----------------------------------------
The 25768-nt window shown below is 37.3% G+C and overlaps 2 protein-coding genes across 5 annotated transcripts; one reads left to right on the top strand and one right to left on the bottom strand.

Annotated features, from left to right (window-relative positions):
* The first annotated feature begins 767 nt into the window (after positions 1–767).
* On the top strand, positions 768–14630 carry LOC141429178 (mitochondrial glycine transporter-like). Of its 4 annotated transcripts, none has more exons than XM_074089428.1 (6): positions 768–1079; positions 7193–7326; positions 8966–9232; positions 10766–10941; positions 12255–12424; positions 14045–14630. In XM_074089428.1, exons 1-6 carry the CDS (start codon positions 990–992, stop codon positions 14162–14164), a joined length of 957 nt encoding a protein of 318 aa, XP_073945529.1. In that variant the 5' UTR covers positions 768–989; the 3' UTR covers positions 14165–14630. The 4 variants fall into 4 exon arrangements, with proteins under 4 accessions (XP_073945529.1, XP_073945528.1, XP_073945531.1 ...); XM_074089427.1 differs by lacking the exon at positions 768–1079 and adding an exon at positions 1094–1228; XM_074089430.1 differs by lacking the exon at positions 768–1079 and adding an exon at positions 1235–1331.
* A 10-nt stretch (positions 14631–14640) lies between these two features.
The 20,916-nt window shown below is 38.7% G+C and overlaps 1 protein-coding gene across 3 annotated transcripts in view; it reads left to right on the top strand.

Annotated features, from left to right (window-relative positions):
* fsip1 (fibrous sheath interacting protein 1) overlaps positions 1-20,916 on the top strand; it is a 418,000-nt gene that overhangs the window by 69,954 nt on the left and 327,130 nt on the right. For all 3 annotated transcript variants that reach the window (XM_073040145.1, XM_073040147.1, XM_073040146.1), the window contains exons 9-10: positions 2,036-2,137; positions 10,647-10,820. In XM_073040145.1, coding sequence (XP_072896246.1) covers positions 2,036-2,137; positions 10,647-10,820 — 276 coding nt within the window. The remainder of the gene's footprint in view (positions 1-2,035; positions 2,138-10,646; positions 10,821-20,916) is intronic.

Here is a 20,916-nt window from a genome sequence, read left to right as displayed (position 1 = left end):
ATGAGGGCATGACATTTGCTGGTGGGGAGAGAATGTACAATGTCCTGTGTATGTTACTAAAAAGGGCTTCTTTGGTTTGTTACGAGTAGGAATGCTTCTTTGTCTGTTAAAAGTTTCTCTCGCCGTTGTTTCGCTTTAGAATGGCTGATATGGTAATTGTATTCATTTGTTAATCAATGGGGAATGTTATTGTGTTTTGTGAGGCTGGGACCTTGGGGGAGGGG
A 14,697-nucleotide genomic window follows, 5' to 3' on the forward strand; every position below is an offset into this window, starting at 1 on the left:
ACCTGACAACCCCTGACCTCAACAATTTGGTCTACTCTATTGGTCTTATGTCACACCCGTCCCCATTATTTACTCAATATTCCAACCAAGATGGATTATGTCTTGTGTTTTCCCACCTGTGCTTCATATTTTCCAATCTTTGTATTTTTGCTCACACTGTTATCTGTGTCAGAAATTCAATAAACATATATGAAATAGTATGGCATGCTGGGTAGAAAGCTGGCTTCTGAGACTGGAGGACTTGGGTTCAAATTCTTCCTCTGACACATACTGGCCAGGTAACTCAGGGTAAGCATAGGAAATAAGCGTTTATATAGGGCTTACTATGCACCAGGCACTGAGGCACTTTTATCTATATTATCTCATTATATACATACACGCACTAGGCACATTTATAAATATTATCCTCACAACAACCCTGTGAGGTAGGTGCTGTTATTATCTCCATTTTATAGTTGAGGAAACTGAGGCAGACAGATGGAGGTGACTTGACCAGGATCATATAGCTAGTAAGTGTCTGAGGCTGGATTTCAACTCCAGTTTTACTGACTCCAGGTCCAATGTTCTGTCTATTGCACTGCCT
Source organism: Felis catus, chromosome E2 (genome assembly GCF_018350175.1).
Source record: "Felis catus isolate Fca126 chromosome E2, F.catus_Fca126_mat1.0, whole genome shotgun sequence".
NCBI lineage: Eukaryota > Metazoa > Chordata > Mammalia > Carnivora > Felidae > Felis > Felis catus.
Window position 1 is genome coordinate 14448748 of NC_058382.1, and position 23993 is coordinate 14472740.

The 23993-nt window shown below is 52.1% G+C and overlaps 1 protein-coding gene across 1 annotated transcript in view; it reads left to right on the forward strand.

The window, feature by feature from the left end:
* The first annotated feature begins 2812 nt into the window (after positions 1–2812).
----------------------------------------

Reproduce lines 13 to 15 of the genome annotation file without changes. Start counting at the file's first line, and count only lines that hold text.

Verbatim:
Source organism: Felis catus, chromosome E2 (genome assembly GCF_018350175.1).
Source record: "Felis catus isolate Fca126 chromosome E2, F.catus_Fca126_mat1.0, whole genome shotgun sequence".
NCBI lineage: Eukaryota > Metazoa > Chordata > Mammalia > Carnivora > Felidae > Felis > Felis catus.